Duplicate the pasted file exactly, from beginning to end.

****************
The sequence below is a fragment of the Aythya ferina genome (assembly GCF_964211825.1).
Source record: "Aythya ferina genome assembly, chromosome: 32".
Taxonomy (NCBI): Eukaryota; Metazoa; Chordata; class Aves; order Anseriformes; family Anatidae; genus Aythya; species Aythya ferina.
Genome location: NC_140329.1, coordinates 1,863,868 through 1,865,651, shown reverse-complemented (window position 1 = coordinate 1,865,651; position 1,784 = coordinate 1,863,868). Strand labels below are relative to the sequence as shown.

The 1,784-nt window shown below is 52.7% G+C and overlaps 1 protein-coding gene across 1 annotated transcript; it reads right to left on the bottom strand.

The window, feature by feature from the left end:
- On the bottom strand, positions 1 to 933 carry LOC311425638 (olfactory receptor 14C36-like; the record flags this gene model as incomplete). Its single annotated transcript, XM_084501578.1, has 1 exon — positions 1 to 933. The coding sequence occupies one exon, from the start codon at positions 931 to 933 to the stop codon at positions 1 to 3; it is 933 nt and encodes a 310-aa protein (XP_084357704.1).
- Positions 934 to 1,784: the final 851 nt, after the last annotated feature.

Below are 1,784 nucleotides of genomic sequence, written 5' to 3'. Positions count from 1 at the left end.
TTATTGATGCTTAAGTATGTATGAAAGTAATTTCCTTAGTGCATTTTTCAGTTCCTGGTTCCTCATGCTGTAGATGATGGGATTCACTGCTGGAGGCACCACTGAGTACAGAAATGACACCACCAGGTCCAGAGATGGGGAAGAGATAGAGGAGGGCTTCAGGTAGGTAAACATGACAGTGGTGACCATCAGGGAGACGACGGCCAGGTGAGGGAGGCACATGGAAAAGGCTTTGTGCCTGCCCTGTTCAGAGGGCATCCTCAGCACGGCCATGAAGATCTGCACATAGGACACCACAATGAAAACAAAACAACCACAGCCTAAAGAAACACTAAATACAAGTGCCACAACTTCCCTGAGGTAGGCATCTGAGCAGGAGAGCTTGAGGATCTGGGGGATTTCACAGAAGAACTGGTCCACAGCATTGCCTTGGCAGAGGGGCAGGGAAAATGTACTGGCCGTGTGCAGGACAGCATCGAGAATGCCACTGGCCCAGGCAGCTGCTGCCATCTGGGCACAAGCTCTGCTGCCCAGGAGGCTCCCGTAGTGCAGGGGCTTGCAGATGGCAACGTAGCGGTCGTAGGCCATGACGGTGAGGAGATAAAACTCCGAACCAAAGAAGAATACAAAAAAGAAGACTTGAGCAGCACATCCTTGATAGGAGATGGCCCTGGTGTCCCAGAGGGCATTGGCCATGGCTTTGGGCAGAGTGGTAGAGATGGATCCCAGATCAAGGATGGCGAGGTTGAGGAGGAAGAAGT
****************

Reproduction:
The sequence below is a fragment of the Aythya ferina genome (assembly GCF_964211825.1).
Source record: "Aythya ferina genome assembly, chromosome: 32".
Taxonomy (NCBI): Eukaryota; Metazoa; Chordata; class Aves; order Anseriformes; family Anatidae; genus Aythya; species Aythya ferina.
Genome location: NC_140329.1, coordinates 1,863,868 through 1,865,651, shown reverse-complemented (window position 1 = coordinate 1,865,651; position 1,784 = coordinate 1,863,868). Strand labels below are relative to the sequence as shown.

The 1,784-nt window shown below is 52.7% G+C and overlaps 1 protein-coding gene across 1 annotated transcript; it reads right to left on the bottom strand.

The window, feature by feature from the left end:
- On the bottom strand, positions 1 to 933 carry LOC311425638 (olfactory receptor 14C36-like; the record flags this gene model as incomplete). Its single annotated transcript, XM_084501578.1, has 1 exon — positions 1 to 933. The coding sequence occupies one exon, from the start codon at positions 931 to 933 to the stop codon at positions 1 to 3; it is 933 nt and encodes a 310-aa protein (XP_084357704.1).
- Positions 934 to 1,784: the final 851 nt, after the last annotated feature.

Below are 1,784 nucleotides of genomic sequence, written 5' to 3'. Positions count from 1 at the left end.
TTATTGATGCTTAAGTATGTATGAAAGTAATTTCCTTAGTGCATTTTTCAGTTCCTGGTTCCTCATGCTGTAGATGATGGGATTCACTGCTGGAGGCACCACTGAGTACAGAAATGACACCACCAGGTCCAGAGATGGGGAAGAGATAGAGGAGGGCTTCAGGTAGGTAAACATGACAGTGGTGACCATCAGGGAGACGACGGCCAGGTGAGGGAGGCACATGGAAAAGGCTTTGTGCCTGCCCTGTTCAGAGGGCATCCTCAGCACGGCCATGAAGATCTGCACATAGGACACCACAATGAAAACAAAACAACCACAGCCTAAAGAAACACTAAATACAAGTGCCACAACTTCCCTGAGGTAGGCATCTGAGCAGGAGAGCTTGAGGATCTGGGGGATTTCACAGAAGAACTGGTCCACAGCATTGCCTTGGCAGAGGGGCAGGGAAAATGTACTGGCCGTGTGCAGGACAGCATCGAGAATGCCACTGGCCCAGGCAGCTGCTGCCATCTGGGCACAAGCTCTGCTGCCCAGGAGGCTCCCGTAGTGCAGGGGCTTGCAGATGGCAACGTAGCGGTCGTAGGCCATGACGGTGAGGAGATAAAACTCCGAACCAAAGAAGAATACAAAAAAGAAGACTTGAGCAGCACATCCTTGATAGGAGATGGCCCTGGTGTCCCAGAGGGCATTGGCCATGGCTTTGGGCAGAGTGGTAGAGATGGATCCCAGATCAAGGATGGCGAGGTTGAGGAGGAAGAAGT